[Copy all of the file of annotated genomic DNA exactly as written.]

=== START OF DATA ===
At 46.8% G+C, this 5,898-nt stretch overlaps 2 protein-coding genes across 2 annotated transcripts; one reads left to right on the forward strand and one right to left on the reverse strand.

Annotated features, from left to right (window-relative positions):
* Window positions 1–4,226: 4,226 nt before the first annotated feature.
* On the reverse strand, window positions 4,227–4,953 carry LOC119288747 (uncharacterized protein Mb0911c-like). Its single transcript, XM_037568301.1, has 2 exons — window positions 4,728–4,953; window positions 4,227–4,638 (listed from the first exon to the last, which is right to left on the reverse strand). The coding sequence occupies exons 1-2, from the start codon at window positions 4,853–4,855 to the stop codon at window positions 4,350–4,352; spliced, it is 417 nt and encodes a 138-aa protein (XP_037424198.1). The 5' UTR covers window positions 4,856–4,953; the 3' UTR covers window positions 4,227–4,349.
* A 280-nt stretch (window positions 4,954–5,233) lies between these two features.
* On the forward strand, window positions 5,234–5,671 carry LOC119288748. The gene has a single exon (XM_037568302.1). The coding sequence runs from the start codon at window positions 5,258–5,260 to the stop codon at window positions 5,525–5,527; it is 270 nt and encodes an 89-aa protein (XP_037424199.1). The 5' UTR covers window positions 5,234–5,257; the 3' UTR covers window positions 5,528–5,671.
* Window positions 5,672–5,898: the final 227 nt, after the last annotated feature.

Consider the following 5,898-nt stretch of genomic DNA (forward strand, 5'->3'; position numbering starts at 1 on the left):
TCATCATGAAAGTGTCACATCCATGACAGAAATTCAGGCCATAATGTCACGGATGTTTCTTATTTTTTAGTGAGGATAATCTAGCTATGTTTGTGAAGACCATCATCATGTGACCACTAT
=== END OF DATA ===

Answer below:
At 46.8% G+C, this 5,898-nt stretch overlaps 2 protein-coding genes across 2 annotated transcripts; one reads left to right on the forward strand and one right to left on the reverse strand.

Annotated features, from left to right (window-relative positions):
* Window positions 1–4,226: 4,226 nt before the first annotated feature.
* On the reverse strand, window positions 4,227–4,953 carry LOC119288747 (uncharacterized protein Mb0911c-like). Its single transcript, XM_037568301.1, has 2 exons — window positions 4,728–4,953; window positions 4,227–4,638 (listed from the first exon to the last, which is right to left on the reverse strand). The coding sequence occupies exons 1-2, from the start codon at window positions 4,853–4,855 to the stop codon at window positions 4,350–4,352; spliced, it is 417 nt and encodes a 138-aa protein (XP_037424198.1). The 5' UTR covers window positions 4,856–4,953; the 3' UTR covers window positions 4,227–4,349.
* A 280-nt stretch (window positions 4,954–5,233) lies between these two features.
* On the forward strand, window positions 5,234–5,671 carry LOC119288748. The gene has a single exon (XM_037568302.1). The coding sequence runs from the start codon at window positions 5,258–5,260 to the stop codon at window positions 5,525–5,527; it is 270 nt and encodes an 89-aa protein (XP_037424199.1). The 5' UTR covers window positions 5,234–5,257; the 3' UTR covers window positions 5,528–5,671.
* Window positions 5,672–5,898: the final 227 nt, after the last annotated feature.

Consider the following 5,898-nt stretch of genomic DNA (forward strand, 5'->3'; position numbering starts at 1 on the left):
TCATCATGAAAGTGTCACATCCATGACAGAAATTCAGGCCATAATGTCACGGATGTTTCTTATTTTTTAGTGAGGATAATCTAGCTATGTTTGTGAAGACCATCATCATGTGACCACTAT